Japanese leaders, while calling for a united front with the United States and South Korea ahead of proposed U.S.-North Korea nuclear talks, are seeking to thrust issues of their own onto the agenda.
Foremost among these is Tokyo's longstanding demand that North Korea release a number of Japanese nationals who were abducted decades ago. Japanese analysts also worry that U.S. President Donald Trump might accept a deal that removes the long-range missile threat to the United States but leaves Pyongyang with shorter-range missiles that can strike Japan.
At a National Defense Academy graduation event on Sunday, Japan’s Prime Minister Shinzo Abe said “a unified front from the international community for North Korea to abandon nuclear and missile development is important, and for that we will put the utmost pressure on North Korea until they take concrete actions.”
Abe is expected to dive into “deep discussions” on how the U.S. and Japan can coordinate their actions on North Korea when he meets with Trump in mid-April, said Yoshide Suga, chief cabinet secretary to the Abe administration, at a news conference on Monday. Trump has offered to meet North Korean leader Kim Jong Un before the end of May.
Taro Kono, Japan’s foreign minister, has been asking key officials in the U.S. and South Korea to not only discuss the nuclear and missile threat, but also the return of abductees held in North Korea.
The Japanese government has made little progress in years of negotiating with North Korea for the return of more than a dozen Japanese citizens who were kidnapped by North Korean agents during the 1970s and 1980s.
Tokyo stresses coordination
Kono said at a news conference in Washington on Saturday that he and South Korean Foreign Minister Kang Kyung-wha agreed “to work closely to find a solution to the abductee issue.”
Kono met last week with U.S. Vice President Mike Pence, Secretary of Defense Jim Mattis and other Trump administration officials. He asked for continued U.S. support on the abductee issue and stressed the need for coordination among the United States, Japan and South Korea on North Korea's nuclear and missile threat.
U.S.-Japan experts say Japanese officials may be worried that the U.S.-North Korea summit will result in restrictions on North Korea's intercontinental ballistic missile (ICBM) capability, which threatens the U.S. mainland, while ignoring short- and mid-range missiles that could reach Japan.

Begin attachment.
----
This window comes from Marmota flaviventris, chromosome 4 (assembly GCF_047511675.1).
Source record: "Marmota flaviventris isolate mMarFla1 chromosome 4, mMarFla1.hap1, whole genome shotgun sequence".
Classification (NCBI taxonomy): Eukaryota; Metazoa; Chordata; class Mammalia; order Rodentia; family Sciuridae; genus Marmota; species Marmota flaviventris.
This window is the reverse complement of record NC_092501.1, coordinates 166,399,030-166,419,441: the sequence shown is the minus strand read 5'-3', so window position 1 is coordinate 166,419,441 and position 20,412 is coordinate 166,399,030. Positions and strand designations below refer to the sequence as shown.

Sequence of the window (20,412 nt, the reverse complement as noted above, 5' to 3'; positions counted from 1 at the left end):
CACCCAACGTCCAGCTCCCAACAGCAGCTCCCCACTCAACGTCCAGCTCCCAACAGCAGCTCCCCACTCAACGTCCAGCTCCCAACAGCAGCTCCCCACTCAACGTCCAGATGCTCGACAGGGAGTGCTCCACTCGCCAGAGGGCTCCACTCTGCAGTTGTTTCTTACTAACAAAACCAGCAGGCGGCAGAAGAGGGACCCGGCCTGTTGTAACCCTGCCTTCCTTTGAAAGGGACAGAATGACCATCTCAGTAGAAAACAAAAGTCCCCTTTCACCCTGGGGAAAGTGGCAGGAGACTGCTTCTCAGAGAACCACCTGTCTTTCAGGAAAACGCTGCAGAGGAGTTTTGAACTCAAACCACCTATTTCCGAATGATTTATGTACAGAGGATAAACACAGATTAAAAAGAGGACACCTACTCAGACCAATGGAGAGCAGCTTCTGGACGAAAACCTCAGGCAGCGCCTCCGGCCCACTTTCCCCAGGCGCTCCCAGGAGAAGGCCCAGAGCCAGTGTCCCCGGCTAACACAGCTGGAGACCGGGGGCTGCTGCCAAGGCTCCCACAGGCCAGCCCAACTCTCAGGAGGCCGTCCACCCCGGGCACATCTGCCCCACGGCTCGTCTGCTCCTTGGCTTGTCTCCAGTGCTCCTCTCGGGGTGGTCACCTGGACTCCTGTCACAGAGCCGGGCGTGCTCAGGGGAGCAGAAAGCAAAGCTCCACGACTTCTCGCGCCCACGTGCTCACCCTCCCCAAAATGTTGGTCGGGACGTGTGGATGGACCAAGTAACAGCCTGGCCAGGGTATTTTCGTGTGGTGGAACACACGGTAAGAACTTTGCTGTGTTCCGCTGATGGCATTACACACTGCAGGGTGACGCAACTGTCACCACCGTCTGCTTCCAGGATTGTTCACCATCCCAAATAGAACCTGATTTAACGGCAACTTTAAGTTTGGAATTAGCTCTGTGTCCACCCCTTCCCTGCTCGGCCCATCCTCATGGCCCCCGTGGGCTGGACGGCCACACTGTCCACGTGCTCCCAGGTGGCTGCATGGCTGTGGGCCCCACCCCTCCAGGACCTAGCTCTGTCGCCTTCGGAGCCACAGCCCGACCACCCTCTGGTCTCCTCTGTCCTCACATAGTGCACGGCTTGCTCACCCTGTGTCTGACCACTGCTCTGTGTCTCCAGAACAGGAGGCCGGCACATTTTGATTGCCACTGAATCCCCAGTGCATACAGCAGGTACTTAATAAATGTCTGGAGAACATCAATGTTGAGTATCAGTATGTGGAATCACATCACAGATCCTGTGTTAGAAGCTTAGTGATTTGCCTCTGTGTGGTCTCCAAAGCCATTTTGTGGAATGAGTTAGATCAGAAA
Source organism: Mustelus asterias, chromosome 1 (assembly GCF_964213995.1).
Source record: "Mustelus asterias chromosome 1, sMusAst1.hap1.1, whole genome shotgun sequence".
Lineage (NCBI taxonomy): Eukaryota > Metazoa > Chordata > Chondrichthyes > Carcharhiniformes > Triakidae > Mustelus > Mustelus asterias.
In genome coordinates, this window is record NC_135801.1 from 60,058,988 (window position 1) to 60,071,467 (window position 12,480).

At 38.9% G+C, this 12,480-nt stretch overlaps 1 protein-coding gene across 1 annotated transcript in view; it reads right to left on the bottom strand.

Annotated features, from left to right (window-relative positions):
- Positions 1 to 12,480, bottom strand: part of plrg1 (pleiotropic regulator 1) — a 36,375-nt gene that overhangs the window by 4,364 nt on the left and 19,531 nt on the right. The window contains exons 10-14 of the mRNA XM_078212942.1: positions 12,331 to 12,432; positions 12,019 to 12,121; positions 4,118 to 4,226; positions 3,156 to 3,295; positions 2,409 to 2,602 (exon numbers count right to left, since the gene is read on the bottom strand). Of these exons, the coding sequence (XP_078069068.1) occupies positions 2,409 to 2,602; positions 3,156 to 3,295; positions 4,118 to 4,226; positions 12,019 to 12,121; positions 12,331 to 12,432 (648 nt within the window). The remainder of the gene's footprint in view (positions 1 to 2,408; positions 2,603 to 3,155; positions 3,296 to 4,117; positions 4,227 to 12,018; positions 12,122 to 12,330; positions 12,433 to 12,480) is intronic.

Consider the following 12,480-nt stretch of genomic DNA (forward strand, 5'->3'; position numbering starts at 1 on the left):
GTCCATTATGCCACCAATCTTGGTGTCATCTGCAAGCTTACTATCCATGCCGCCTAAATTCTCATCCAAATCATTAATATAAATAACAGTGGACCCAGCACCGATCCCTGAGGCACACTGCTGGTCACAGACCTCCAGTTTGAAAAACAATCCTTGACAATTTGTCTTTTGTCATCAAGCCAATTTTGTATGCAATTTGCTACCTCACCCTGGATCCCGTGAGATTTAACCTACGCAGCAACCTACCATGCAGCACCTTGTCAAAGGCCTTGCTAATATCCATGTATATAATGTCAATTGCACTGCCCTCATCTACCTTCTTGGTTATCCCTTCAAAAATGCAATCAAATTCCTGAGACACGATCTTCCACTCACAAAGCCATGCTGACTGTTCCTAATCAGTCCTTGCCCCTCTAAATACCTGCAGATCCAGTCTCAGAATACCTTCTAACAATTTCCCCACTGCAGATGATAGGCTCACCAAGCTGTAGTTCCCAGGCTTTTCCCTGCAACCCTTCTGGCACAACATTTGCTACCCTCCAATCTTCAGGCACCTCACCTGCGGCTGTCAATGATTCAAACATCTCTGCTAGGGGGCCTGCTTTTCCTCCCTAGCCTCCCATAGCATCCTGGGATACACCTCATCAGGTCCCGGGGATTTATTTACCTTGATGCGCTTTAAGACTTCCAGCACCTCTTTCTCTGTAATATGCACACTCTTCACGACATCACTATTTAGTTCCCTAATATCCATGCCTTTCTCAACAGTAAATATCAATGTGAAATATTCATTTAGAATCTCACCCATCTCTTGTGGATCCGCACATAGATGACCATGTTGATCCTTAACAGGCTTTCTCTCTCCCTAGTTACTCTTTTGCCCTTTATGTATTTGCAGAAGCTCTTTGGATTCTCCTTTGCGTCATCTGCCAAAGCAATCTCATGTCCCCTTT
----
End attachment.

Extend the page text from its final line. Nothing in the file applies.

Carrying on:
“North Korea may propose a deal to the U.S. to lift sanctions in return for it abandoning ICBM development and that would be the worst-case scenario for Japan,” said Yoichi Shimada, international politics professor at Fukui Prefectural University, in a phone interview.
Continued 'maximum pressure' urged
Shimada said that would leave the abductee issue unresolved while North Korea's mid-range Nodong missile, which could reach Japan, would still be in development.
“That’s why Abe keeps on pressing for maximum pressure on North Korea until they completely abandon all nuclear development,” said Shimada.
Hajime Izumi, professor of international relations at Tokyo International University, is also worried that Trump may focus on Pyongyang's ICBM capability when he meets Kim Jong Un. He noted that Trump has been pledging to his supporters that he will stop North Korea from attacking U.S. soil.
Izumi argued that Japan should hold its own bilateral talks with North Korea to make sure Kim Jong Un stops developing the Nodong missile.
In any event, Japanese analysts are not optimistic about the proposed Trump-Kim meeting, which still has not been confirmed by the North Korean side.
“Denuclearization talks between the U.S. and North Korea will most likely fail,” said Tsutomu Nishioka, visiting professor of area studies for the Korean peninsula at Reitaku University in Chiba.
Based on the track record and information coming out of North Korea, chances are very low so far that denuclearization will actually happen, said Nishioka.
Kim Jong Un may say “we’ll denuclearize” but the stronger indication is he will not act on that promise, he said.